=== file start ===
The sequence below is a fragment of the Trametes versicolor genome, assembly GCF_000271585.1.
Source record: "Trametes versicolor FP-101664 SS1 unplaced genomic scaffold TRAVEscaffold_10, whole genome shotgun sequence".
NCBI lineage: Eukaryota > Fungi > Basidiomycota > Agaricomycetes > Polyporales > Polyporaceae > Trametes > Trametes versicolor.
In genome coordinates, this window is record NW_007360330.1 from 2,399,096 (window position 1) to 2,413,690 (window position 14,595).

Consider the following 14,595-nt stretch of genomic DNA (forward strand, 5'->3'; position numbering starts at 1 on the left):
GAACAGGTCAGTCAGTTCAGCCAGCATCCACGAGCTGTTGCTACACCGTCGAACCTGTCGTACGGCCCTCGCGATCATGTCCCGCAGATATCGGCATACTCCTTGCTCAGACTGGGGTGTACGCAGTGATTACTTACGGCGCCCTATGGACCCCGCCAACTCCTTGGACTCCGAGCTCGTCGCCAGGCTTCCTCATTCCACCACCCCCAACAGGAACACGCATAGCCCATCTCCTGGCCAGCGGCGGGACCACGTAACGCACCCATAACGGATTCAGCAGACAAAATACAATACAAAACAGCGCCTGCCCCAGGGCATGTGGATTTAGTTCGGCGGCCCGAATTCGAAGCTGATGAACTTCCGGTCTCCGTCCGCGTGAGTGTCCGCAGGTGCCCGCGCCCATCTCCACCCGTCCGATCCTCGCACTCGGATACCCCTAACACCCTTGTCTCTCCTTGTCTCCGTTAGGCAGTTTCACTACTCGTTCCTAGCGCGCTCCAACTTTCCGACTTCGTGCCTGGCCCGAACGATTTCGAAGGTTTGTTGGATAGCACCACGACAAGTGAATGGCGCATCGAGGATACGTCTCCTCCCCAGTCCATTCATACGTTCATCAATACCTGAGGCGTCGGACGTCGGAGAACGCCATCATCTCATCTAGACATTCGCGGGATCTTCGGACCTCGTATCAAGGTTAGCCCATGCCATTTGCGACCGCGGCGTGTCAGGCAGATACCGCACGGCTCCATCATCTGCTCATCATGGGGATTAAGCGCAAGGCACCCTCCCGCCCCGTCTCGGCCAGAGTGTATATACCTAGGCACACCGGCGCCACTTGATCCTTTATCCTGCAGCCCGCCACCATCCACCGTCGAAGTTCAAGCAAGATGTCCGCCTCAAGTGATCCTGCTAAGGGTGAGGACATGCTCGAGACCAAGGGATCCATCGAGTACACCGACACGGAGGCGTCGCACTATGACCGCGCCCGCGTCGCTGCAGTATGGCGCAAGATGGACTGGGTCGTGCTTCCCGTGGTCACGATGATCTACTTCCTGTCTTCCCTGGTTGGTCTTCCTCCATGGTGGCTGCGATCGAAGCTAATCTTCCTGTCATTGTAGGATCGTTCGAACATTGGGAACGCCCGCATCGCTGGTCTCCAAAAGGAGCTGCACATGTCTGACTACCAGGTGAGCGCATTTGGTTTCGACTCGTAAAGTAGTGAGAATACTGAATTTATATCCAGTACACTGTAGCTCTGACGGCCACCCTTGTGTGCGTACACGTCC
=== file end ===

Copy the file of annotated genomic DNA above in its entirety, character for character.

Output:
The sequence below is a fragment of the Trametes versicolor genome, assembly GCF_000271585.1.
Source record: "Trametes versicolor FP-101664 SS1 unplaced genomic scaffold TRAVEscaffold_10, whole genome shotgun sequence".
NCBI lineage: Eukaryota > Fungi > Basidiomycota > Agaricomycetes > Polyporales > Polyporaceae > Trametes > Trametes versicolor.
In genome coordinates, this window is record NW_007360330.1 from 2,399,096 (window position 1) to 2,413,690 (window position 14,595).

Consider the following 14,595-nt stretch of genomic DNA (forward strand, 5'->3'; position numbering starts at 1 on the left):
GAACAGGTCAGTCAGTTCAGCCAGCATCCACGAGCTGTTGCTACACCGTCGAACCTGTCGTACGGCCCTCGCGATCATGTCCCGCAGATATCGGCATACTCCTTGCTCAGACTGGGGTGTACGCAGTGATTACTTACGGCGCCCTATGGACCCCGCCAACTCCTTGGACTCCGAGCTCGTCGCCAGGCTTCCTCATTCCACCACCCCCAACAGGAACACGCATAGCCCATCTCCTGGCCAGCGGCGGGACCACGTAACGCACCCATAACGGATTCAGCAGACAAAATACAATACAAAACAGCGCCTGCCCCAGGGCATGTGGATTTAGTTCGGCGGCCCGAATTCGAAGCTGATGAACTTCCGGTCTCCGTCCGCGTGAGTGTCCGCAGGTGCCCGCGCCCATCTCCACCCGTCCGATCCTCGCACTCGGATACCCCTAACACCCTTGTCTCTCCTTGTCTCCGTTAGGCAGTTTCACTACTCGTTCCTAGCGCGCTCCAACTTTCCGACTTCGTGCCTGGCCCGAACGATTTCGAAGGTTTGTTGGATAGCACCACGACAAGTGAATGGCGCATCGAGGATACGTCTCCTCCCCAGTCCATTCATACGTTCATCAATACCTGAGGCGTCGGACGTCGGAGAACGCCATCATCTCATCTAGACATTCGCGGGATCTTCGGACCTCGTATCAAGGTTAGCCCATGCCATTTGCGACCGCGGCGTGTCAGGCAGATACCGCACGGCTCCATCATCTGCTCATCATGGGGATTAAGCGCAAGGCACCCTCCCGCCCCGTCTCGGCCAGAGTGTATATACCTAGGCACACCGGCGCCACTTGATCCTTTATCCTGCAGCCCGCCACCATCCACCGTCGAAGTTCAAGCAAGATGTCCGCCTCAAGTGATCCTGCTAAGGGTGAGGACATGCTCGAGACCAAGGGATCCATCGAGTACACCGACACGGAGGCGTCGCACTATGACCGCGCCCGCGTCGCTGCAGTATGGCGCAAGATGGACTGGGTCGTGCTTCCCGTGGTCACGATGATCTACTTCCTGTCTTCCCTGGTTGGTCTTCCTCCATGGTGGCTGCGATCGAAGCTAATCTTCCTGTCATTGTAGGATCGTTCGAACATTGGGAACGCCCGCATCGCTGGTCTCCAAAAGGAGCTGCACATGTCTGACTACCAGGTGAGCGCATTTGGTTTCGACTCGTAAAGTAGTGAGAATACTGAATTTATATCCAGTACACTGTAGCTCTGACGGCCACCCTTGTGTGCGTACACGTCC